Everybody knows that you can’t put a cross on a Jewish soldier’s grave. The Jew gets a Star of David. The Muslim a Crescent and Star. The Atheist, an Atomic Swirl. The Christian, a Cross. Or a Crucifix. The symbol should reflect the individual’s beliefs.
There is no agreement, however, on whether the state government can constitutionally pay for and protect a forty-foot high cross in the middle of a busy Bladensburg, Maryland, intersection. That cross is a World War I memorial to 49 local veterans. The cross is also the preeminent symbol of one religion, Christianity. The Fourth Circuit ruled that the cross violated the Establishment Clause. The Supreme Court granted certiorari in American Legion/Maryland National-Capital Park and Planning Commission v. American Humanist Association to decide whether the Fourth Circuit got it right.
The Supreme Court’s oral argument about that cross reflected the Court’s ongoing disagreement about what the Establishment Clause allows and forbids. The Establishment Clause states “Congress shall make no law respecting an establishment of religion.” The Supreme Court has ruled that states must obey it too. But the justices often disagree about what it means, especially what it means about religious public monuments.
The argument confirms that the Court needs a clearer standard. It should adopt the straightforward rule that one religion cannot be preferred to another.
Everyone has long agreed that the Court’s Establishment Clause jurisprudence is conflicting and changing. Those confusing cases appeared in the Court’s oral argument.
As always, the justices raised questions about the famous, or infamous, Lemon test. The Lemon test dates back to 1971, when the Supreme Court used it to block state funding to religious schools. That Court identified a three-part establishment test. It asked whether the law had a secular purpose, whether its principal or primary effect either advances or inhibits religion, and whether there was an excessive government entanglement between church and state.
Some justices have long called for the separationist precedent’s overruling. And that question made it to the oral argument. Chief Justice Roberts asked a question that was skeptical of Lemon. Justice Gorsuch asked the Humanists’ lawyer: “Is it time for this Court to thank Lemon for its services and send it on its way?” He also suggested that many justices on the Court had opposed it and it might be good to take the Lemon burden away from the lower courts. Justice Kavanaugh reiterated that point, arguing that the Court had not applied Lemon in a long time and also suggesting that lower courts should be free of its burden. Gorsuch even noted that Michael Carvin, the American Legion’s lawyer, wanted them to “abandon Lemon’s endorsement test because it’s become a dog’s breakfast.” Endorsement wasn’t even the original Lemon standard; Justice Sandra Day O’Connor used endorsement as a better way to analyze the Lemon precedent.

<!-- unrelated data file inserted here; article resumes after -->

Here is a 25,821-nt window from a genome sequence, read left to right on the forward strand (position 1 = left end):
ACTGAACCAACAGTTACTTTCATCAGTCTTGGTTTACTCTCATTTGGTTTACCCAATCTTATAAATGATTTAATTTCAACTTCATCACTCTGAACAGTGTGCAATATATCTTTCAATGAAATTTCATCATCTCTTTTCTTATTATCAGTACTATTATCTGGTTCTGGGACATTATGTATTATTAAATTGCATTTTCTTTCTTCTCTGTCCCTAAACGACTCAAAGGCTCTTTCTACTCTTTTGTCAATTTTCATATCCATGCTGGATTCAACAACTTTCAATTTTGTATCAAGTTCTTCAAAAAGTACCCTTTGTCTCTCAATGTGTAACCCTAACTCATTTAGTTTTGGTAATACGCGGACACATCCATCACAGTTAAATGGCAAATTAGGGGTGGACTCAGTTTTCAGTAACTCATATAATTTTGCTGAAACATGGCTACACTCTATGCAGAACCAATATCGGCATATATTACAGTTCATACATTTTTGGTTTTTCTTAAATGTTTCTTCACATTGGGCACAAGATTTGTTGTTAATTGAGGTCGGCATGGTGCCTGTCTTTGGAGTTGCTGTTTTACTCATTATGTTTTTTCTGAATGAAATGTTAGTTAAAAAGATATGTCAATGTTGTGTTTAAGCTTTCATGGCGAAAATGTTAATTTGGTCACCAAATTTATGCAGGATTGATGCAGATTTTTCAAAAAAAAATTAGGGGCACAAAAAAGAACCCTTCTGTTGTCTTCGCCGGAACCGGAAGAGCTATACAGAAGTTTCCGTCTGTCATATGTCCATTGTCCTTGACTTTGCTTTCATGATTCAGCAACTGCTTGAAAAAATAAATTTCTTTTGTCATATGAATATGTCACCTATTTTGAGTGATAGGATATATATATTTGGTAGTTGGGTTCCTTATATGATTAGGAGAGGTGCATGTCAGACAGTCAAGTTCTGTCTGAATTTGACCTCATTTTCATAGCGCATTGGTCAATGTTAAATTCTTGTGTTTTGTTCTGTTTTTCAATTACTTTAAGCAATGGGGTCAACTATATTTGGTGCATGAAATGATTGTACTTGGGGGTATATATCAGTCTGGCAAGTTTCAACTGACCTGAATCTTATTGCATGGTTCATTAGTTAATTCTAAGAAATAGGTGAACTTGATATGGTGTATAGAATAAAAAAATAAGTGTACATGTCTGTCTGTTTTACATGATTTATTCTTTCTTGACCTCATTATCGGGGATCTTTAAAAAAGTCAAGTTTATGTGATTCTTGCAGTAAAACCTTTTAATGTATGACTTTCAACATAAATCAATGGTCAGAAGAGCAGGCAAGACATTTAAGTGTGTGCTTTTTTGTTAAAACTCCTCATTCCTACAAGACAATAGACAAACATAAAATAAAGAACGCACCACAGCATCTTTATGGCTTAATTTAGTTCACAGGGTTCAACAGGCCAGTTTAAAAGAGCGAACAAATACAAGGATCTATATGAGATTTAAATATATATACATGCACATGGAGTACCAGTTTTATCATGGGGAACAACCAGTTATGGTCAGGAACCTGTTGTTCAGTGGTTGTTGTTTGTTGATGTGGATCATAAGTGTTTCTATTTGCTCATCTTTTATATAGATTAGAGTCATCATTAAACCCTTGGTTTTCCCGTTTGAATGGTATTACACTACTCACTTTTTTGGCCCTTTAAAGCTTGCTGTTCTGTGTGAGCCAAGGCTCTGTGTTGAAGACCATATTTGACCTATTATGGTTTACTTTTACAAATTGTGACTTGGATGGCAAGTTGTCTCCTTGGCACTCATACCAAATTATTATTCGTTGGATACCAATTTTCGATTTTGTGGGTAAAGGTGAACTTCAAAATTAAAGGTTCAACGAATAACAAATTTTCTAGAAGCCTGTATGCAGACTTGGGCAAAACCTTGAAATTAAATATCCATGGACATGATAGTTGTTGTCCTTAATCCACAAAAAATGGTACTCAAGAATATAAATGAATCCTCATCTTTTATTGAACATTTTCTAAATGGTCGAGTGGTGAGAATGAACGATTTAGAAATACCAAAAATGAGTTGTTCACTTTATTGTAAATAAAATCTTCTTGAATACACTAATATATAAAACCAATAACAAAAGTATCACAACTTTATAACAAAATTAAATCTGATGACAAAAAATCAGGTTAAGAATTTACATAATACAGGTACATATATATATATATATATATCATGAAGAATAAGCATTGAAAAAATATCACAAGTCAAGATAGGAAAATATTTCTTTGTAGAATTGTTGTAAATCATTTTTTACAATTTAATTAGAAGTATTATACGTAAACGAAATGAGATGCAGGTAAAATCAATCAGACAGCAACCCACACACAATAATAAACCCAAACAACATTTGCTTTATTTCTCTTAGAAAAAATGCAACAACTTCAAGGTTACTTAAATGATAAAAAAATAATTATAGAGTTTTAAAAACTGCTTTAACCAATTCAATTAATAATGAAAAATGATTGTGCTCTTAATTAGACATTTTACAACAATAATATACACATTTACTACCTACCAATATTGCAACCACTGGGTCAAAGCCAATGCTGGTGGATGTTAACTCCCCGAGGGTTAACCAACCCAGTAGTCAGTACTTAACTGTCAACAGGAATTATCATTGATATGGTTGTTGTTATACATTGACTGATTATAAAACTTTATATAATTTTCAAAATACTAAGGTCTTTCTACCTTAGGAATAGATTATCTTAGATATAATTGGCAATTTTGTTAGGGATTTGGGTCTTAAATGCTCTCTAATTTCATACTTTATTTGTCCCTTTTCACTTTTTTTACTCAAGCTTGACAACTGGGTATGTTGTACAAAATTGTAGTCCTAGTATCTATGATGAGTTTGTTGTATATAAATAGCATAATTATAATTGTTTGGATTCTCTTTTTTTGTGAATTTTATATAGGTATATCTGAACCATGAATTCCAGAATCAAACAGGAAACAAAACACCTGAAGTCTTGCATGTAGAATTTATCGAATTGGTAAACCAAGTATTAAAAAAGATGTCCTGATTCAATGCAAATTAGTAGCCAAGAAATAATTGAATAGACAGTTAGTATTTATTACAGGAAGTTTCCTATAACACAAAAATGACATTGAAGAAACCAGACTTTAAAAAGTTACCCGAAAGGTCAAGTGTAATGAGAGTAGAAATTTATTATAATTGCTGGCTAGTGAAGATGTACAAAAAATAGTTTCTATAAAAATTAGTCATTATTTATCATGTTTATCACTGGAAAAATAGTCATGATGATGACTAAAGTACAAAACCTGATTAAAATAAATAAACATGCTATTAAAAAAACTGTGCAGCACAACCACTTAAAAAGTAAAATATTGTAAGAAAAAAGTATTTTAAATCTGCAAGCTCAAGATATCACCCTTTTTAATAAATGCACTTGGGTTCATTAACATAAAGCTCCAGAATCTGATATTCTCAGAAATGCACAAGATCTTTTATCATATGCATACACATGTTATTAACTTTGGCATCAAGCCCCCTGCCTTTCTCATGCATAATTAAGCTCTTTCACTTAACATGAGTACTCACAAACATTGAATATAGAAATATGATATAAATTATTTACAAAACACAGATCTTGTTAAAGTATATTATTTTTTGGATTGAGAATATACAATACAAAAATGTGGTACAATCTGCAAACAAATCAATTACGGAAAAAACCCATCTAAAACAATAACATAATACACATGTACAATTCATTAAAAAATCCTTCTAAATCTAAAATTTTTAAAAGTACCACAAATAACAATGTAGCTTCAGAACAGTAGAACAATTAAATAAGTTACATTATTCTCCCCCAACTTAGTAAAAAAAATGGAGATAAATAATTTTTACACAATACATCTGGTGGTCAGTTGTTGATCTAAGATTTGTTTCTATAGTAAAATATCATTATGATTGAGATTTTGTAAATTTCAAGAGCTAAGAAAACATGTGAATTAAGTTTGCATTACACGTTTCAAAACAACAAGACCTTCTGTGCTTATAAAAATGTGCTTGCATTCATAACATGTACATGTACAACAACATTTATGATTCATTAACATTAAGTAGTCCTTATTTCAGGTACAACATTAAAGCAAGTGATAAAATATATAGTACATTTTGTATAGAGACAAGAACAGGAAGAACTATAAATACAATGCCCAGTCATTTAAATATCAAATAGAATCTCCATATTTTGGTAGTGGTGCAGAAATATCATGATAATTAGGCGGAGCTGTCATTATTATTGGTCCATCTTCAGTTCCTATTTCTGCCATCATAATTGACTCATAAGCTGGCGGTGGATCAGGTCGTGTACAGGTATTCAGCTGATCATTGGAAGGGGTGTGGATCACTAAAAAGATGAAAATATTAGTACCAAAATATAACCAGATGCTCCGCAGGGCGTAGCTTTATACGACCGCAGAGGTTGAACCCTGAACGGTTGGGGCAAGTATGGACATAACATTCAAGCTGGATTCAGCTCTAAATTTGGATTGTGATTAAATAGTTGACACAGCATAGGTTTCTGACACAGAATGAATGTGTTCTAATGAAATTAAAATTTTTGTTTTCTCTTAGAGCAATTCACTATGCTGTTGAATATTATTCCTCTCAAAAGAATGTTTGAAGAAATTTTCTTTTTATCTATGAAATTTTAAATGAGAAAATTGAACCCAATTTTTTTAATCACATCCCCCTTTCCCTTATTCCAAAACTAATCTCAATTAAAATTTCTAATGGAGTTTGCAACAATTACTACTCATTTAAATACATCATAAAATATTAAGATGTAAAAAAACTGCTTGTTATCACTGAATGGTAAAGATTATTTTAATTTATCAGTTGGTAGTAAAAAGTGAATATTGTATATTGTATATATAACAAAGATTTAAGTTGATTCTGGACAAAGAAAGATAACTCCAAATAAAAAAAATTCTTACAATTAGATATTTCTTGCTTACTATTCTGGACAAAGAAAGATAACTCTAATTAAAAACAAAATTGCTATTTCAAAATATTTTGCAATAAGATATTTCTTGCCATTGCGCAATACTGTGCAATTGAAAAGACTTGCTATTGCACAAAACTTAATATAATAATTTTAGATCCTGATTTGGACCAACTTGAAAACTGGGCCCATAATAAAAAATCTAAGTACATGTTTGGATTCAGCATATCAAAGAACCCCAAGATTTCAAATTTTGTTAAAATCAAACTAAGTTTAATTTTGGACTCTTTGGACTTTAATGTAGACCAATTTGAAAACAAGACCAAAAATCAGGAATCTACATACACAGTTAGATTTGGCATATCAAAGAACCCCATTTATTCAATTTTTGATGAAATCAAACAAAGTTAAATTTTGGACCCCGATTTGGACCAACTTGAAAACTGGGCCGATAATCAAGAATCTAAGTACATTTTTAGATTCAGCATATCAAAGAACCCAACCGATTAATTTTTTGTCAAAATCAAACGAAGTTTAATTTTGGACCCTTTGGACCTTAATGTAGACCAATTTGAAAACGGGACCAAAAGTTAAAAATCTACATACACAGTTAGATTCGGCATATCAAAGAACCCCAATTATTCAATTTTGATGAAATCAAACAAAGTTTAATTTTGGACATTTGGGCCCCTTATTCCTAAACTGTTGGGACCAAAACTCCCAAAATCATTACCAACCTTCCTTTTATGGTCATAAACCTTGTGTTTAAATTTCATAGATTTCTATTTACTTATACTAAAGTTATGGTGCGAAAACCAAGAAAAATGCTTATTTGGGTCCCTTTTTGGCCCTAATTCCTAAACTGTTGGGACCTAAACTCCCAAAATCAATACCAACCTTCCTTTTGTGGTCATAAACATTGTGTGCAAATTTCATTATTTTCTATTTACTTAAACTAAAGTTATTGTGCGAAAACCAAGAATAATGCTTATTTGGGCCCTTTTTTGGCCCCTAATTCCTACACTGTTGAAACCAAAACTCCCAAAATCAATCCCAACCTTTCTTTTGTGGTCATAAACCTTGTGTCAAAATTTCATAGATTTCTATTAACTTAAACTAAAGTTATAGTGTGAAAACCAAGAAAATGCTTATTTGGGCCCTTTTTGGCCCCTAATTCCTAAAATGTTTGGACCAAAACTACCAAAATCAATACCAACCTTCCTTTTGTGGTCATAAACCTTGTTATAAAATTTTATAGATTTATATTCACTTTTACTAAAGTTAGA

Monica Miller, the Humanists’ lawyer, and Neal Katyal, for Maryland, still defended the old frequently-questioned precedent. Although Miller said there was an easier test for resolving the case, namely ”one religion over another can’t be preferred,” she also did conclude that the “reality is no one has come up with a better test than Lemon.” And in his rebuttal, Katyal answered Justice Sotomayor’s question about “a call and a discussion about undoing Lemon altogether.” Katyal said Lemon was not needed to decide his case, which could be decided on much more straightforward grounds. When Justice Gorsuch asked him whether he was telling the Court to keep Lemon but not apply it to his case, Katyal said they were “happy with you applying Lemon.” Then Justice Kavanaugh asked, “What if we think it’s unconstitutional under Lemon? What is your view then?” Gorsuch added “the other side so argues.” Katyal replied that the Court should then take a look at Lemon because it is presented!
The pro-cross lawyers, including Solicitor General Jeffrey Wall, had cases that they much preferred to Lemon. They urged the Court to adopt the Allegheny dissent by Justice Kennedy, which upheld the county courthouse crèche. They praised another Kennedy opinion, Town of Greece, which upheld the town’s very Christian prayer practices by a 5-4 vote. They praised Kennedy’s plurality in Buono, which upheld a war memorial cross, as well as Justice Breyer’s concurrence in Van Orden, which upheld the constitutionality of the Texas Ten Commandments monument. Those cases are much more religion-friendly than Lemon.
Carvin praised those cases, and in particular called for a coercion and proselytizing speech standard to replace the earlier Lemon-based endorsement test. Carvin argued for a standard that all symbols, including sectarian ones, are presumptively valid.
Miller argued she could win even under Buono and Town of Greece.
That is up to the justices.